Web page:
Charlie Whitehurst wasn't sure when or if a phone call would come.
The veteran quarterback who joined the Browns roster this past week figured there was a "50-50 chance" he'd suit up for his 11th NFL season.
"But you never know," said Whitehurst, who gives the team depth and experience at the position following the loss of Robert Griffin III and, most recently, Josh McCown.
"You just work hard, stay in shape. You kind of occupy your time that way. I'm used to playing football, I started doing this, gosh, like 1993, I think so it's the first time I've been sitting at home in the fall with nothing to do," he continued.
"So you go and work out and it's what you do. And the time comes, you're able to get to a practice and if they need you in game, go out and compete and win the game."
That's what the Browns are asking of Whitehurst, the former Clemson standout and something of a journeyman throughout his career, as they prepare for a trip to Miami this weekend.
Hue Jackson has made it clear the rookie Cody Kessler will get the nod and make his first start at Miami, but Whitehurst offers the club peace of mind in case something were to happen to their third-round draft pick from USC.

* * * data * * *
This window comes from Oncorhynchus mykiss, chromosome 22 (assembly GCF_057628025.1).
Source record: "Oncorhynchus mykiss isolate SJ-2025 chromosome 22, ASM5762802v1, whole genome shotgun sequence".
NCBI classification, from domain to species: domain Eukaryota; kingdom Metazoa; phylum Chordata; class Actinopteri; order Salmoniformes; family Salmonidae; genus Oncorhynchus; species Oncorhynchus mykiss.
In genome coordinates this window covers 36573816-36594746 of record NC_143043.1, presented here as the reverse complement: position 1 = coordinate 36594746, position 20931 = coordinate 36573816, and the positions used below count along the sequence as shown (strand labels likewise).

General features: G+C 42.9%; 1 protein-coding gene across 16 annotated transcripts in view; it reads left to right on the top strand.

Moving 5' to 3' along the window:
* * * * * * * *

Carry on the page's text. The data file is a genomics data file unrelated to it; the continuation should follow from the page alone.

"He's a veteran quarterback that has played in this league that has done just what we are asking that guy to do. In case — God forbid something were to happen (to Kessler) — he has to go in there and play. We are going to try and get him up to speed as fast as we can," Jackson said Wednesday.
"He's a veteran. He has a veteran presence about him. He understands the role and the opportunity. I think he is trying to make the most of it as well."
Whitehurst, who has totaled nine starts and 25 games in stops with San Diego, Seattle, Nashville and Indianapolis, said his goal is to "operate the offense" if need be.
"That's what my plan is, I feel confident I can do that. You go in there and — obviously you don't have reps with these plays and these players and first and foremost is not making critical mistakes — but if you're called on to throw to win the game, I expect to do that," he said, adding he's been impressed with Kessler.
"He kind of operates not like a rookie he really takes charge out there and he seems like he's got a really great grasp of the offense."
Another thing Whitehurst noticed?
"I have never played with anybody in this locker room," he said, laughing.
"When I got the call, you looked at the roster and the coaches – I have a little history with a handful of the coaches here, but players I have never. I had met some of the quarterbacks. I've met Josh and Robert playing against them, but I didn't know anybody. And that kind of makes me feel a little bit old, too, because I used to know everybody in the league."
To be sure, that dynamic is also what makes the 34-year-old an asset to Cleveland's youthful locker room
"Here is a guy that has played in the National Football League and has been in the league for a lot of years and has seen a lot of different defenses," Jackson said.
"I think that gives everybody a calming thought process in the case that if something were to not happen right, here is a guy that can go out there and play."